By Leela Ramdeen, Chair, CCSJ, & Director, CREDI. Visit rcsocialjusticett.org for our columns, media releases and more.
“World Youth Skills Day is calling on global communities to engage youth to identify types of investments needed to support youth skills development. Together we can all make a difference in youth and skill development and work towards creating a more sustainable future for all” (World Bank Group).
Today, Sunday July 15, marks World Youth Skills Day. Is T&T equipping our youth with the knowledge, skills, competencies, values and attitudes they need to function effectively and efficiently in the 21st century? I don’t think so!
I remember when I was studying for my Master’s Degree in education in London, we discussed the issue of the ‘sabre-tooth curriculum’. In short, it referred to educators delivering a curriculum that did not meet the needs of today’s students. The sabre-tooth tiger is extinct, yet, the curriculum referred to on my course was teaching students how to catch these tigers!
I am sure that many of our educators don’t have the technological skills and competencies that our youth of today possess. I recall being amazed at the speed with which my 3-year-old great-nephew in London could manoeuvre his iPad to find exactly which story or rhyme he wanted to access.
And years ago, when I had to critique two presentations written in Spanish, and was experiencing difficulties, as my Spanish is not up to scratch, my 7 year-old great-niece laughed saying: “Aunty Leela, haven’t you heard of Google translate?”. Although the translation is not always correct, this tool helped me enormously. Today there are many modern platforms with translation tools. As my sister told me then: “Today’s children are ‘wired’ differently.”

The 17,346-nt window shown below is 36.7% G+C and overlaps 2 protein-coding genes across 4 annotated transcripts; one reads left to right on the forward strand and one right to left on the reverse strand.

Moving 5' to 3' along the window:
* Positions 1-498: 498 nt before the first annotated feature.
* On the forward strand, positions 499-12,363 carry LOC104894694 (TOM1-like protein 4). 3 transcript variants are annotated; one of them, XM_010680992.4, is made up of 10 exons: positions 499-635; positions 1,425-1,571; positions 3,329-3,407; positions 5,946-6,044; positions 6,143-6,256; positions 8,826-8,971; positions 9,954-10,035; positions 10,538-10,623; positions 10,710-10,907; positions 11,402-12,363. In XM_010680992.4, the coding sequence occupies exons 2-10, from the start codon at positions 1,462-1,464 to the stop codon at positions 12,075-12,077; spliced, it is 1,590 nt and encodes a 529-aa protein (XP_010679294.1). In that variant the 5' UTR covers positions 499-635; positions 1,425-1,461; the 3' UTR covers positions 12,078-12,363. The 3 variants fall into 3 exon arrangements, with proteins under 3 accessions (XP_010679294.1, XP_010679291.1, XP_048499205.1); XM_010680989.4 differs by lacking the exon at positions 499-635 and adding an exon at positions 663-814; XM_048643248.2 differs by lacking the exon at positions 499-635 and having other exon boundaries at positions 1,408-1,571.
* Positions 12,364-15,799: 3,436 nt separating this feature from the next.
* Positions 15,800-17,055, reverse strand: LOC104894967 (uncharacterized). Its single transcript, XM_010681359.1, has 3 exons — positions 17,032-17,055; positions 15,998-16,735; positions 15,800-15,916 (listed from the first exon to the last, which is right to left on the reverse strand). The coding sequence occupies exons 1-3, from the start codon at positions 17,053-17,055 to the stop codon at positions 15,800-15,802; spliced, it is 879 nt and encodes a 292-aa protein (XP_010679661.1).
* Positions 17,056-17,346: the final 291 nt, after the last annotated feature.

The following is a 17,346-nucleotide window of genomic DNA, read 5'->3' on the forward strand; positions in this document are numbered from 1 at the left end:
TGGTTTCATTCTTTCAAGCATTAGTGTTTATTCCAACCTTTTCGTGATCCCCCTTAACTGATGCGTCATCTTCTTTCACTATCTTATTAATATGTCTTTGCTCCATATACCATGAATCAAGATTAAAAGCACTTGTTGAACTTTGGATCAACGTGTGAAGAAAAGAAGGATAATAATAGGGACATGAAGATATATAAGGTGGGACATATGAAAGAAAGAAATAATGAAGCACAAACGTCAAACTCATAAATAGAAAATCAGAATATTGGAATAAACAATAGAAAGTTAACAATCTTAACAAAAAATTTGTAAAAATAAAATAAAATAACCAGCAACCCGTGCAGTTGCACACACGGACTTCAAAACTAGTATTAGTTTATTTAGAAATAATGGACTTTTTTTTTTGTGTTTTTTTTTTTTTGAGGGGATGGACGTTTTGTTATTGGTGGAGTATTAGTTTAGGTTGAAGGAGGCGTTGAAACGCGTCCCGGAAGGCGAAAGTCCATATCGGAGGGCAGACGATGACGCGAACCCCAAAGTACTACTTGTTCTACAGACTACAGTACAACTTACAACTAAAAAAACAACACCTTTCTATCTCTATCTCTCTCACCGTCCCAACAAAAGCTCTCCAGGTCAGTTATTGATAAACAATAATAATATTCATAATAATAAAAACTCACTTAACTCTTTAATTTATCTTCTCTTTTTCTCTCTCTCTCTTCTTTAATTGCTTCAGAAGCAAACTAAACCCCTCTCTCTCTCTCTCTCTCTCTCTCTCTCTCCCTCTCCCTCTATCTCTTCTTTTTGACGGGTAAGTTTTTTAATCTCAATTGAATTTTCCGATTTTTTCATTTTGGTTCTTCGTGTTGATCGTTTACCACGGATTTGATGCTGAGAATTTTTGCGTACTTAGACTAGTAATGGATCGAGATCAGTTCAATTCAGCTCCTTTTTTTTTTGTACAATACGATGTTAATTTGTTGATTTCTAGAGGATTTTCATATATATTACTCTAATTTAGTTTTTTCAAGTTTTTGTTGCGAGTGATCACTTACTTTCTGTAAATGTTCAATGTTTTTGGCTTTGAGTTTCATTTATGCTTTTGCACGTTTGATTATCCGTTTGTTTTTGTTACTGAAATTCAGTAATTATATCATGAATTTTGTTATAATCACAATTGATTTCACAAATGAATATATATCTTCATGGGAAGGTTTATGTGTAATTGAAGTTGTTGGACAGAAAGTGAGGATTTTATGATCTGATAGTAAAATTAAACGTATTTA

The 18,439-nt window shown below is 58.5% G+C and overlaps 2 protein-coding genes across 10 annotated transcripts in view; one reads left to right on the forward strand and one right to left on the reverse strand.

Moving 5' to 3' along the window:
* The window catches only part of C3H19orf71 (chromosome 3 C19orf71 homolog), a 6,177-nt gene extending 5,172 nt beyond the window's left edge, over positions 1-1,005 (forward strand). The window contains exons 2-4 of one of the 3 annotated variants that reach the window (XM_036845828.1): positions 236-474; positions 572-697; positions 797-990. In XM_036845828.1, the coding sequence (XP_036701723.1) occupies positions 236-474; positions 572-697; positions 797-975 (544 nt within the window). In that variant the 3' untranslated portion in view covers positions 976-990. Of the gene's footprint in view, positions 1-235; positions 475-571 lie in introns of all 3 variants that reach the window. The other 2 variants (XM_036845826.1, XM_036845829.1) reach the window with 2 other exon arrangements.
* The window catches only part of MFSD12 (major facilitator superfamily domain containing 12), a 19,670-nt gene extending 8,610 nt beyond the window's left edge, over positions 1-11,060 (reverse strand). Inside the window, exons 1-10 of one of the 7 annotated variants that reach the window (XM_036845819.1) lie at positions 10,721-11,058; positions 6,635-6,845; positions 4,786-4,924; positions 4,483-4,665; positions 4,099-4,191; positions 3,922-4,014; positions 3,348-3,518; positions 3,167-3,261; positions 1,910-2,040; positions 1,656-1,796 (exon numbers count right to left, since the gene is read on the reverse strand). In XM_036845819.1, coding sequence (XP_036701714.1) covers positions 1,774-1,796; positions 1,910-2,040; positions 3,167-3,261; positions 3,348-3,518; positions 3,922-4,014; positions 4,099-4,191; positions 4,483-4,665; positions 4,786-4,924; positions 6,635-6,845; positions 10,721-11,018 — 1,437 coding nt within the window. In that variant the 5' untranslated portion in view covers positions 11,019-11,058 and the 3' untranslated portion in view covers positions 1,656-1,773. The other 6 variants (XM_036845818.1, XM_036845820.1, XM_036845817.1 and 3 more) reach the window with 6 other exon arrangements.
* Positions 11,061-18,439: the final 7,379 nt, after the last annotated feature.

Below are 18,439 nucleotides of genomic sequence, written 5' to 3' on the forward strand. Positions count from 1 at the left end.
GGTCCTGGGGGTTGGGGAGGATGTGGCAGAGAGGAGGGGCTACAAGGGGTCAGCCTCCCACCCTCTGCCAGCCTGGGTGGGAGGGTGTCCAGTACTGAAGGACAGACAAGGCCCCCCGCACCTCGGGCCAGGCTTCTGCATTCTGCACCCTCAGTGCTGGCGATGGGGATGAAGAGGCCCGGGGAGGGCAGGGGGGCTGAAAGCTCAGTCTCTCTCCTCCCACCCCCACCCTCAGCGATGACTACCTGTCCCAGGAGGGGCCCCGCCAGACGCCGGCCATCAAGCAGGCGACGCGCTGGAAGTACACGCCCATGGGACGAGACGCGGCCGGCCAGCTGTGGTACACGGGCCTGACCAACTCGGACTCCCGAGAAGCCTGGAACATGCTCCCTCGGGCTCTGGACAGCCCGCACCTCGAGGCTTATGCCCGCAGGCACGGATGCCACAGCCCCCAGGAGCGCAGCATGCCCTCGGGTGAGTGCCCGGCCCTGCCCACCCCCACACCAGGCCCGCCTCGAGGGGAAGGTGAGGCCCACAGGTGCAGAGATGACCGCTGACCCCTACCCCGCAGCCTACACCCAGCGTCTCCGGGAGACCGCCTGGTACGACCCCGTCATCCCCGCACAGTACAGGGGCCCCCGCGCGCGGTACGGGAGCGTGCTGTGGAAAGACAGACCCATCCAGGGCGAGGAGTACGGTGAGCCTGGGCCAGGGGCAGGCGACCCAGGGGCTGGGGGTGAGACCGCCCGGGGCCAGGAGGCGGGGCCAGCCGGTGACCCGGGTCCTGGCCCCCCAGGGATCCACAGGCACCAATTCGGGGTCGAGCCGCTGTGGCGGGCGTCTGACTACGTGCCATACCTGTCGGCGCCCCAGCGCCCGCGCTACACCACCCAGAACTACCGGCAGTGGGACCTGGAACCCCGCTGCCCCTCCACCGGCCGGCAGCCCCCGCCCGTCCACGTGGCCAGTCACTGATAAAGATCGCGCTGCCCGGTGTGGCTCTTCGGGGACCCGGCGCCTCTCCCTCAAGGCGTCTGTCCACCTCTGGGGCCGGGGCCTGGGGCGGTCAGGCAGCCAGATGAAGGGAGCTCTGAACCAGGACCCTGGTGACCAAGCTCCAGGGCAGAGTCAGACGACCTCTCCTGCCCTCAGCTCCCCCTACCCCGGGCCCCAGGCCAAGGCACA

We live in an interconnected, technologically advanced world and many of us are experiencing difficulty keeping up with technology. God knows how many parents are unable to assist their children with their schoolwork.
This is why I agree with the late Prof John Spence who rightly said that where there are gaps in parenting, the school must strive to fill those gaps. This is not to say that parents should abrogate their responsibilities, but inevitably, there may be areas where schools must “take up the slack”.
How effective, for example, is ICT training in our schools? I understand that there are still a few places in T&T where internet access is limited. Can we level the playing field?
My friend’s daughter asked me to comment on her CV before she submitted it to various companies, as she is seeking summer employment in London. She admitted that she developed many of her amazing skills and competencies, for example, her digital literacy proficiency, outside of the school setting. Our youth need assistance in recording their skills and capacities in ways that will make their applications for jobs “stand out”.
It was Mahatma Gandhi who said: “The future depends on what you do today.” What are we doing today to ensure that our education system is equipping our youth to meet the challenges of today’s fast-paced world?
Textbooks and blackboards are still the staple diet in many of our schools. Our education system continues to fail too many of our children, and yet, we keep teaching the “sabre-tooth curriculum”.
Even as we celebrate the achievements of the top 200 students who sat the SEA, I posit that what they had to endure was not the best strategy for organising a placement exercise in T&T.
And then we have the trauma being experienced by the 2,595 plus students who scored less than 30 per cent – 13.6 per cent of the 19,185 pupils who sat the exams this year.
Let’s not play the blame game but put our heads together to address the many factors that lead to underachievement, as well as the obstacles that stand in the way of our young people’s creativity, innovation and lifelong learning.
I urge Chambers of Industry and Commerce to work with our Government to ensure that training programmes to prepare youth for life/the world of work include skills that are relevant to the labour market/future jobs.
We all need to play our part if we are to promote integral human development in our beloved country, that is, the development of each person and of each dimension of the person.
Each youth is a gift from God. He/she comes into this world with great potential. Our responsibility as adults is to invest in youth and to create conditions for them to realise their potential and to flourish.